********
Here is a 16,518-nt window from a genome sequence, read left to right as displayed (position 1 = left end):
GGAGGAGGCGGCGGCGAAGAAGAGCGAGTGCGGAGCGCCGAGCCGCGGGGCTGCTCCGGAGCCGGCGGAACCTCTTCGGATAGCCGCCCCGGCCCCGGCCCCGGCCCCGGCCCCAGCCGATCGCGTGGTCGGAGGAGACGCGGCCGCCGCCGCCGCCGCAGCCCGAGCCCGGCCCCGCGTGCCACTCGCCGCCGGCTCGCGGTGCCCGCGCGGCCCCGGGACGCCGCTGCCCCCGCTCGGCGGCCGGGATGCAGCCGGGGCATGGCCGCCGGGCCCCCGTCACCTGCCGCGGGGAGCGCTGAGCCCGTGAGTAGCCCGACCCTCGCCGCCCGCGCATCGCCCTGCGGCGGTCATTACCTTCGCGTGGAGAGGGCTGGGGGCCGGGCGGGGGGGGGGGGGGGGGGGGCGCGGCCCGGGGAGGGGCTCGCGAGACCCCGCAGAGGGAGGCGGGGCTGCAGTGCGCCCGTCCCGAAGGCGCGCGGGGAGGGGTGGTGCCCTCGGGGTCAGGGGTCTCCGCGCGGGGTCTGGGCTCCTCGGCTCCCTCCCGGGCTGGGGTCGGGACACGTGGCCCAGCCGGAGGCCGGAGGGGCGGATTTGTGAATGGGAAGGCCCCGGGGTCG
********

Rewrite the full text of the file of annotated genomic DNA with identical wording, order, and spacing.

Here is a 16,518-nt window from a genome sequence, read left to right as displayed (position 1 = left end):
GGAGGAGGCGGCGGCGAAGAAGAGCGAGTGCGGAGCGCCGAGCCGCGGGGCTGCTCCGGAGCCGGCGGAACCTCTTCGGATAGCCGCCCCGGCCCCGGCCCCGGCCCCGGCCCCAGCCGATCGCGTGGTCGGAGGAGACGCGGCCGCCGCCGCCGCCGCAGCCCGAGCCCGGCCCCGCGTGCCACTCGCCGCCGGCTCGCGGTGCCCGCGCGGCCCCGGGACGCCGCTGCCCCCGCTCGGCGGCCGGGATGCAGCCGGGGCATGGCCGCCGGGCCCCCGTCACCTGCCGCGGGGAGCGCTGAGCCCGTGAGTAGCCCGACCCTCGCCGCCCGCGCATCGCCCTGCGGCGGTCATTACCTTCGCGTGGAGAGGGCTGGGGGCCGGGCGGGGGGGGGGGGGGGGGGGGCGCGGCCCGGGGAGGGGCTCGCGAGACCCCGCAGAGGGAGGCGGGGCTGCAGTGCGCCCGTCCCGAAGGCGCGCGGGGAGGGGTGGTGCCCTCGGGGTCAGGGGTCTCCGCGCGGGGTCTGGGCTCCTCGGCTCCCTCCCGGGCTGGGGTCGGGACACGTGGCCCAGCCGGAGGCCGGAGGGGCGGATTTGTGAATGGGAAGGCCCCGGGGTCG